# series problem

• Aug 18th 2006, 07:57 AM
parallel
series problem
hello

I need to find the sum:

sigma 0-->infinity (-1/3)^n * 1/(2n+1)

i looked at the power series : x^2n (1)
the sum of this series is : 1/(1-x^2) (2)

then by integration of (1) I got : x^2n+1 * 1/(2n+1) (3)
by integration of (2) i got the sum of (3)

I dont know what to do now

help would be appreciated.
• Aug 18th 2006, 09:20 AM
tize
I'm not sur but a primitive of 1/(1-x^2) is Argth(x) so by integration we have :
\sum_{n=0}to{infty} (x^(2n+1))/(2n+1) = Argth(x) so
x.\sum_{n=0}to{infty} (x^(2n))/(2n+1) = Argth(x)
x.\sum_{n=0}to{infty} ((x^2)^n)/(2n+1) = Argth(x). Take x= i/sqrt(3) such that x^2= -1/3 and you have :
i/sqrt(3).\sum_{n=0}to{infty} ((-1/3)^n)/(2n+1) = Argth(i/sqrt(3)) and finaly :
\sum_{n=0}to{infty} ((-1/3)^n)/(2n+1) = Argth(i/sqrt(3))/(i/sqrt(3))

I hope I didn't make mistake.
• Aug 18th 2006, 09:26 AM
CaptainBlack
Quote:

Originally Posted by parallel
hello

I need to find the sum:

sigma 0-->infinity (-1/3)^n * 1/(2n+1)

i looked at the power series : x^2n (1)
the sum of this series is : 1/(1-x^2) (2)

then by integration of (1) I got : x^2n+1 * 1/(2n+1) (3)
by integration of (2) i got the sum of (3)

I dont know what to do now

help would be appreciated.

Consider the series expansion:

$
\arctan(x)=\sum_0^{\infty}\frac{(-1)^n x^{2n+1}}{2n+1},\ \ |x|<1
$
,

so:

$
\arctan(\sqrt{x})=\sum_0^{\infty}\frac{(-1)^n x^{(2n+1)/2}}{2n+1}$

$
=x^{1/2}\sum_0^{\infty}\frac{(-x)^{n}}{2n+1},\ \ |x|<1
$
and the rest should follow easily.

RonL
• Aug 18th 2006, 10:52 AM
parallel
tize:

the primitive of 1/1+x^2 is arctan(x) :) the primitive of 1/(1-x^2) is:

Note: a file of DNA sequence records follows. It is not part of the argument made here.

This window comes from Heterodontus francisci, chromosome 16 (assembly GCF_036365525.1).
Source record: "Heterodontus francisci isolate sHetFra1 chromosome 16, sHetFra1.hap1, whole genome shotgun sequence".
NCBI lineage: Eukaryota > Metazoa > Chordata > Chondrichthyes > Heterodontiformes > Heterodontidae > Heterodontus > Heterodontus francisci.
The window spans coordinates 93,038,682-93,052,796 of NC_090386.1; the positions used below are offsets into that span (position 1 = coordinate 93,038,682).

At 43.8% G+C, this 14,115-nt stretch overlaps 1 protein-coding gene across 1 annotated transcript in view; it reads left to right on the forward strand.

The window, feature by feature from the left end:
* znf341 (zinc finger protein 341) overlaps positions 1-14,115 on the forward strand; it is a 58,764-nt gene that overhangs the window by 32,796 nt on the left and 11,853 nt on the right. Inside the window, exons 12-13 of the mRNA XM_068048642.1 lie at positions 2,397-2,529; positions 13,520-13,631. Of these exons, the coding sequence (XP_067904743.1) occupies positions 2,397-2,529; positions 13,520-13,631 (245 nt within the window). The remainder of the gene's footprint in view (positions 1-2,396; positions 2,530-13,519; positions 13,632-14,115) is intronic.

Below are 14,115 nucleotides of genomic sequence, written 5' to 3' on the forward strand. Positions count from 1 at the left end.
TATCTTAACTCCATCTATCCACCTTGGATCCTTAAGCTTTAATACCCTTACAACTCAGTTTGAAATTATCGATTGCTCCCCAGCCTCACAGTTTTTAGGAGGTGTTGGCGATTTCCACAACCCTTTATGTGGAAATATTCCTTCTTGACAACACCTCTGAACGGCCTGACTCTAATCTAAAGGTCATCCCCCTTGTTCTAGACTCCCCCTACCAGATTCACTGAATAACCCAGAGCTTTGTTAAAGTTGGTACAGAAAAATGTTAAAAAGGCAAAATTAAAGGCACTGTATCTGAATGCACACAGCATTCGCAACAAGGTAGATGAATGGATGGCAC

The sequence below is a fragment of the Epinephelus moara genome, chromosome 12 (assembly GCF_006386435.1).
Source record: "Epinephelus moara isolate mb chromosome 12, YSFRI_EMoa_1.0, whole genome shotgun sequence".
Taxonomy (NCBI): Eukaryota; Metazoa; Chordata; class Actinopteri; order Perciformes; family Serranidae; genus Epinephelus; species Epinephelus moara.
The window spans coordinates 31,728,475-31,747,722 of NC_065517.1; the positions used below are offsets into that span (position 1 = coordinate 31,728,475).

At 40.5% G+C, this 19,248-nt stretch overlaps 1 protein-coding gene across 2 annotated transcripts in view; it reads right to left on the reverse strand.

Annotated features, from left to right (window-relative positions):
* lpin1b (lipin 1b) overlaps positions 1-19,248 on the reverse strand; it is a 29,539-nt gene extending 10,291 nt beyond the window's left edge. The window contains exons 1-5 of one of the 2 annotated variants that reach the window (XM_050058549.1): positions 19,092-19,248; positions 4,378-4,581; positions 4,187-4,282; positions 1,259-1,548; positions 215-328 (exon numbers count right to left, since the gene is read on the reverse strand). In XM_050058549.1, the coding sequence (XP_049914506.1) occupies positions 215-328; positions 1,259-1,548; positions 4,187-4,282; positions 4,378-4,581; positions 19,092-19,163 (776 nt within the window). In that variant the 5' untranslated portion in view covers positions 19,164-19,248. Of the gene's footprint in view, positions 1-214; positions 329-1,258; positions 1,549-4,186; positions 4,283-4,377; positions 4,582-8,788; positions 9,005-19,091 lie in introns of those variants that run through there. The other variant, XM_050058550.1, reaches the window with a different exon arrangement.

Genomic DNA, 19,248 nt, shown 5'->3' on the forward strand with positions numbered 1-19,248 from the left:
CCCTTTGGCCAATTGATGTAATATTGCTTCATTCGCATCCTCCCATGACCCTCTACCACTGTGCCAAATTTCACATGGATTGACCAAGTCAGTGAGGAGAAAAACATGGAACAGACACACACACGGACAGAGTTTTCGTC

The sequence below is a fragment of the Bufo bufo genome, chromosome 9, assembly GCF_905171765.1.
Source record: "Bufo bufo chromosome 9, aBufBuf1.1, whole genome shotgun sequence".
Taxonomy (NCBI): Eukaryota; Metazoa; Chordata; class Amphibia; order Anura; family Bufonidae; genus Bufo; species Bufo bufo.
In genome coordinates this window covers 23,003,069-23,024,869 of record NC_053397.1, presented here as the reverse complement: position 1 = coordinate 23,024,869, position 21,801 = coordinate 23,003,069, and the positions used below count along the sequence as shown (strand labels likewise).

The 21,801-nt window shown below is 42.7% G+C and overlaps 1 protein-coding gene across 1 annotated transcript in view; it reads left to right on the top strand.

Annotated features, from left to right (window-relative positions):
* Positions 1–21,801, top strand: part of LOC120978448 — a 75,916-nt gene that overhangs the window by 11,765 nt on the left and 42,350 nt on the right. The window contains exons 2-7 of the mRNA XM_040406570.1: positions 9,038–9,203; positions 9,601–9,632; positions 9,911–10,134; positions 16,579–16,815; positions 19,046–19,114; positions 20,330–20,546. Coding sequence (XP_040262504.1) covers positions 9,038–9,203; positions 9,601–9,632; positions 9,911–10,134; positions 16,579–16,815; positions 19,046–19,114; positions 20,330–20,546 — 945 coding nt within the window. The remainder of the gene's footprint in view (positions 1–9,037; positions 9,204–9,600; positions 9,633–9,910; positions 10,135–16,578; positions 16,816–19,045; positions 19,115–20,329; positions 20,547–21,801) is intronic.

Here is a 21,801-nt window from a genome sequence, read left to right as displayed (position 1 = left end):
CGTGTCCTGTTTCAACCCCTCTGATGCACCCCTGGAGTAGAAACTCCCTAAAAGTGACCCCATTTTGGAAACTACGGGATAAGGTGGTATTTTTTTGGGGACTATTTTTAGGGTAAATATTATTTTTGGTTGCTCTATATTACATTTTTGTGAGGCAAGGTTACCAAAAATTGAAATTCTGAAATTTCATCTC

1/2 * ln[ (1+x) / (1-x) ]
but I understood the idea of what you were trying to do.

but still,i can't get the result as it should be

CaptainBlack

do you mean that the sum is just arctan(1/sqrt(3))?

i'm using an online calculator, the result should be 0.90~.
and as I said before,I can't get the result,can you please help me with my solution too?

i got that the sum is: i/sqrt(3) * 1/2 * ln[ (1+x) / (1-x) ] (x=i/sqrt(3))
• Aug 18th 2006, 01:13 PM
CaptainBlack
Quote:

Originally Posted by parallel
tize:

the primitive of 1/1+x^2 is arctan(x) :) the primitive of 1/(1-x^2) is:
1/2 * ln[ (1+x) / (1-x) ]
but I understood the idea of what you were trying to do.

but still,i can't get the result as it should be

CaptainBlack

do you mean that the sum is just arctan(1/sqrt(3))?

i'm using an online calculator, the result should be 0.90~.
and as I said before,I can't get the result,can you please help me with my solution too?

i got that the sum is: i/sqrt(3) * 1/2 * ln[ (1+x) / (1-x) ] (x=i/sqrt(3))

First there is an error in my handbook (Scham's) so rather than what I gave
the relevant expansion for $\arctan$ is:

$
\arctan(x)=\sum_0^{\infty}\frac{(-1)^nx^{2n+1}}{2n+1},\ \ |x|<1
$
,

so

$
\arctan(\sqrt{x})=\sum_0^{\infty}(-1)^n\frac{x^{(2n+1)/2}}{2n+1}
$

$
=x^{1/2}\sum_0^{\infty}\frac{(-x)^{n}}{2n+1},\ \ |x|<1
$

So:

$
\sum_0^{\infty}\frac{(-x)^{n}}{2n+1}=\frac{\arctan(\sqrt{x})}{\sqrt{x}},
\ \ |x|<1
$
.

Hence:

$
\sum_0^{\infty}\frac{(-1/3)^{n}}{2n+1}=\frac{\arctan(\sqrt{1/3})}{\sqrt{1/3}}\approx 0.9069
$
.

RonL
• Aug 19th 2006, 02:26 AM
parallel